KARACHI: The Pakistani currency is anticipated to maintain its downward trend against the US dollar and other world major currencies in the short to long-run due to growing foreign debt and anticipated inflationary pressure.
“We forecast the unit (rupee) to continue to trade weaker, forecasting the rupee to average Rs163/US dollar in (calendar year) 2020,” Fitch Solutions, the global research house and a sister firm of the Fitch credit rating agency, said in a report on ‘ EM Asia Currency Round-Up: Gains Ahead As Greenback Outlook Cools.’
“Over the long-term, we forecast the Pakistani rupee to average weaker at Rs171.15/US dollar in 2021 due to higher structural inflation vis-à-vis the US,” it added.
The country may face structural inflation due to prevailing low benchmark interest rate at 25-month low of 7% at present compared to 13.25% in March and money printing to meet budgeted expenditures mainly on health and socio-economic fronts.
In April, the government launched relief and stimulus packages worth Rs1.2 trillion ($8 billion) in an effort to revive economic activities and limit job cuts in the past Covid-19 era.
Soft demand for Pakistani assets by foreign investors will continue to cool demand for the rupee, it said.
The depreciation would be gradual rather than sharp and sudden with likely backing from the government.
“Policymakers will likely allow for some depreciation, given lower (international petroleum) oil prices should cap inflationary pressures,” it said. “We do not expect a sharper depreciation in the rupee given our expectation for support from international partners, such as the Global-20 countries, which will boost Pakistan’s foreign exchange reserve base and ease external financing pressures.”
The international petroleum oil price hovers around $40 per barrel these days compared to over $60 per barrel in February, while G20 countries have rescheduled Pakistan debt repayment beyond December 2020.
The global research house commented on eight currencies belonging to the Asian emerging market (EM) in the report. Besides, a graph showed Pakistani currency as the biggest loser among 11 regional currencies in the past six-and-half-month.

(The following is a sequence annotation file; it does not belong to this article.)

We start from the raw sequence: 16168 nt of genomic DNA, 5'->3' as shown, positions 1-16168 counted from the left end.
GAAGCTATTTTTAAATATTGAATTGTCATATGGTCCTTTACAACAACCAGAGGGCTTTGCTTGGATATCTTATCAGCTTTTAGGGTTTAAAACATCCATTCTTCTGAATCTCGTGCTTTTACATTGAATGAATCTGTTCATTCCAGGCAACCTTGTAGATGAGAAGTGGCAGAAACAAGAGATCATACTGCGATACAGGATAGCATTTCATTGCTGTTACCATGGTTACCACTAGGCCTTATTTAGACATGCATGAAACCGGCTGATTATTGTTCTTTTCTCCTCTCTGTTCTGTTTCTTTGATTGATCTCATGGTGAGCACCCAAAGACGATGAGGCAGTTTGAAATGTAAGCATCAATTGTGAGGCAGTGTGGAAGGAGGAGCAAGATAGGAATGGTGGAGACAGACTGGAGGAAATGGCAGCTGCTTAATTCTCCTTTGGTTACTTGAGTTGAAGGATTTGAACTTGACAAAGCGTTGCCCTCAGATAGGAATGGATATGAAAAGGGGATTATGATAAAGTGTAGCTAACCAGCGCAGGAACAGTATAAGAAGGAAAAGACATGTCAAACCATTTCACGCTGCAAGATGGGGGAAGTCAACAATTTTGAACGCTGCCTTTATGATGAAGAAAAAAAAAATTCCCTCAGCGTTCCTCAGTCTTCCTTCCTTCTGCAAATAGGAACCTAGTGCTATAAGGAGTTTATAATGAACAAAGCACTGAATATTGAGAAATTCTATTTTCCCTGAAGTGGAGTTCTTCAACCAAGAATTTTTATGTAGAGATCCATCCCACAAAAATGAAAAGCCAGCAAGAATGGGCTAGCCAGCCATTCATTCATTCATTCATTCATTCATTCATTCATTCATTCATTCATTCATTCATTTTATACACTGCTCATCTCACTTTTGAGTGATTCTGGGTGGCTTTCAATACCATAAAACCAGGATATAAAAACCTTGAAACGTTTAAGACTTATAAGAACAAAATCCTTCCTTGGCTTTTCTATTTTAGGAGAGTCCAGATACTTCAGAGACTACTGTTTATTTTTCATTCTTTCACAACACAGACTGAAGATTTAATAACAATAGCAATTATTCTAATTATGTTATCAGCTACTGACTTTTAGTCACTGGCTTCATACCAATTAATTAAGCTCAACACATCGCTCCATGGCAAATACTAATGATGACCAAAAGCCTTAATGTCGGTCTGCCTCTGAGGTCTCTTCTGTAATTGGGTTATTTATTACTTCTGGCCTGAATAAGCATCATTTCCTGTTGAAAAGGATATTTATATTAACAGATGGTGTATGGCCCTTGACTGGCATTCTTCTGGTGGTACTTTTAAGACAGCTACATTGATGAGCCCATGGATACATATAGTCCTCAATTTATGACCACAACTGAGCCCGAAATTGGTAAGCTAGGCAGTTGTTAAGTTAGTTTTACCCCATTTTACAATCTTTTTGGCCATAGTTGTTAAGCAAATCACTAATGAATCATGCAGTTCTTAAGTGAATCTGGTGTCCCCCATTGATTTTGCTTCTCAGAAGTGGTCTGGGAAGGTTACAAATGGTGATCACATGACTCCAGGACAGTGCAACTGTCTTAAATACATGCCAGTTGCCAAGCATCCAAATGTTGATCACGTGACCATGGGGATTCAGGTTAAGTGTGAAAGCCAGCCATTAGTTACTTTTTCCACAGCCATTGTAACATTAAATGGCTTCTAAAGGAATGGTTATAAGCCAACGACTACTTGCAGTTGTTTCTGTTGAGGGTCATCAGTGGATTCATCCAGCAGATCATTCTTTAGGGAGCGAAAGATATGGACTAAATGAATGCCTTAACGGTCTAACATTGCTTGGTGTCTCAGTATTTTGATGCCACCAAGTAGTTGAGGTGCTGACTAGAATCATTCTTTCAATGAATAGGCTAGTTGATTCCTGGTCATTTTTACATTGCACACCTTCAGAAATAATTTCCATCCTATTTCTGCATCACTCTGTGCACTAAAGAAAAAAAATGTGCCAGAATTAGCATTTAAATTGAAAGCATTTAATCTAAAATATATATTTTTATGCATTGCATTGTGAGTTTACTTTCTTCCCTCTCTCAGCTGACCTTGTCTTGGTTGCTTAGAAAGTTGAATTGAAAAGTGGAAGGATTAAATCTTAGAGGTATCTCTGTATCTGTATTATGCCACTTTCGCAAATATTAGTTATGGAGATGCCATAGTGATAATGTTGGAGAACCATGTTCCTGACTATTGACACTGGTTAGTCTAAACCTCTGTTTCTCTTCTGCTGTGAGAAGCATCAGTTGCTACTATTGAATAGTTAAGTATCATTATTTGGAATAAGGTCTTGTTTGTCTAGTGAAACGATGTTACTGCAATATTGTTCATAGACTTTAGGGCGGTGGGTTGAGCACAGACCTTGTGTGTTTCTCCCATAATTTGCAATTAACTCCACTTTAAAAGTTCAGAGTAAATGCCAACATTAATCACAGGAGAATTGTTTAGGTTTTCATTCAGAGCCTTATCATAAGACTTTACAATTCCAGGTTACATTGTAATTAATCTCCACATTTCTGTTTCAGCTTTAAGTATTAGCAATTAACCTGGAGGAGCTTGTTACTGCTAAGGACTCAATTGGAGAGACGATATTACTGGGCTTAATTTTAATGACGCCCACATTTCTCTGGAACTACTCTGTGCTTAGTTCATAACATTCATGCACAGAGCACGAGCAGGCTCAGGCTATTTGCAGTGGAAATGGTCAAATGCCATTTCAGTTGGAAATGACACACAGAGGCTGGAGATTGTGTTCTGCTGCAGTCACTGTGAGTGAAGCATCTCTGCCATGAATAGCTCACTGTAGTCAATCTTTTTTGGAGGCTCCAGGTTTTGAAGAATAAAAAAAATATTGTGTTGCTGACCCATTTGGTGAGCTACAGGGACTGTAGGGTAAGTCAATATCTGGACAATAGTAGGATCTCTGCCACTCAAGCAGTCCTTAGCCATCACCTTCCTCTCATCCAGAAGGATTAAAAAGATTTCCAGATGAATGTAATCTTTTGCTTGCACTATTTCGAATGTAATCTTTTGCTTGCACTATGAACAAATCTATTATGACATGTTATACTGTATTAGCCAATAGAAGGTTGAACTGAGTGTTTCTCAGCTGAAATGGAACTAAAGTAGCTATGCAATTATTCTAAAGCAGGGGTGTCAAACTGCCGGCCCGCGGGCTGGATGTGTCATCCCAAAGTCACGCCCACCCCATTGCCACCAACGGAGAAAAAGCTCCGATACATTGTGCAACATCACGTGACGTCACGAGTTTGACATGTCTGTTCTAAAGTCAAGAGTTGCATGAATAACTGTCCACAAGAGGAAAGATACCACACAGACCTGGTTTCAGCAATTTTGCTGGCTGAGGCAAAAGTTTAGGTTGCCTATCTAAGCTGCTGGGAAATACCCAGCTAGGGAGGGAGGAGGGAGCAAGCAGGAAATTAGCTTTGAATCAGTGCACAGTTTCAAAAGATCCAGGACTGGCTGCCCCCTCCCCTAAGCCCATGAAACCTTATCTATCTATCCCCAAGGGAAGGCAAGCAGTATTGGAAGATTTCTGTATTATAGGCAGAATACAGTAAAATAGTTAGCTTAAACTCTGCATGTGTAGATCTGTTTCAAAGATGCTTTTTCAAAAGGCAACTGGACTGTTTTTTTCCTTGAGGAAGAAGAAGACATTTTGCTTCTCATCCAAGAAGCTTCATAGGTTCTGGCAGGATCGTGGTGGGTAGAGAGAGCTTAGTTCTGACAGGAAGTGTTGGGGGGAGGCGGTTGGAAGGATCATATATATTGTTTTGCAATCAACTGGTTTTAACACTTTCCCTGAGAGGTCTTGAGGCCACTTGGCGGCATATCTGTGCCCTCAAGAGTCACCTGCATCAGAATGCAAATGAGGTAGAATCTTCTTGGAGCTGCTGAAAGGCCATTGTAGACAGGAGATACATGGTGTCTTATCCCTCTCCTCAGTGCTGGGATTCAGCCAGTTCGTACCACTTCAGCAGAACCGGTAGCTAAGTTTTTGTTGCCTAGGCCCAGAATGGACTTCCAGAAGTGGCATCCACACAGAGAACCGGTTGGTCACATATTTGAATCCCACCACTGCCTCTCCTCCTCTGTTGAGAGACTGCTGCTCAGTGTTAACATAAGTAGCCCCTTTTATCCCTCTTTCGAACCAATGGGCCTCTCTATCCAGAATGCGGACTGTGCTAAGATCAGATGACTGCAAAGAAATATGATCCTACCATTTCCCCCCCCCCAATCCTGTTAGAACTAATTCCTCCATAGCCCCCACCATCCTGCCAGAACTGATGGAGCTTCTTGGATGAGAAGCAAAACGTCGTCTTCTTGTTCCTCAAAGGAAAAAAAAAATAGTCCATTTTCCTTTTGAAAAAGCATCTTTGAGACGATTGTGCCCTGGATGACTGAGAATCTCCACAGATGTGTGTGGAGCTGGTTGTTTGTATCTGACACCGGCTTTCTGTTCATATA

“The Pakistani rupee has weakened around 7.1% in the year-to-date (since January) against the US dollar,” it said. “The Pakistan rupee has underperformed given fears over its debt sustainability.”
The growing government expenditures on health and socio-economic fronts, and likely second round of relief and economic stimulus packages may further pile up local and foreign debt and impact rupee-dollar parity.
Accordingly, “We also see risks from Pakistan’s fiscal position and an overshooting of its fiscal deficit target in fiscal year 2020-21,” it said.
The government has targeted fiscal deficit at 7% compared to Fitch’s anticipation of 8.2% in FY21, according to a previous report.
The graph showed four countries’ (ie Philippine, Taiwan, Japanese and Hong Kong) currencies appreciated; Vietnamese currency stayed unchanged; while Chinese, Indonesian, Thailand, Malaysian, Indian and Pakistani currencies depreciated since January (in the post Covid-19 period).
Fitch found a connection between the currencies’ appreciation and depreciation with respective countries’ efficient and inefficient lockdowns imposed to contain the coronavirus pandemic, except for Philippines.
“We can also not rule further stimulus measures and policymakers seeking to depreciate their respective currencies to boost export competitiveness,” it said.
The Asian Dollar Index bottomed-out in March and is on recovery path with some volatility, another graph exhibited.
“Over the coming quarters, we expect the US dollar to weaken as bearish drivers emerge for the unit, and this could happen sooner than we think should the US dollar directly break support. EM Asia stands well placed to make further gains over the coming quarters in these conditions, given the easing of external financing conditions and their exposure to the Chinese economic recovery. Nevertheless, headwinds remain given the risk of further outbreaks of the coronavirus forcing the re-imposition of confinement measures and an intensification of the US-China trade war and broad West-China tensions.”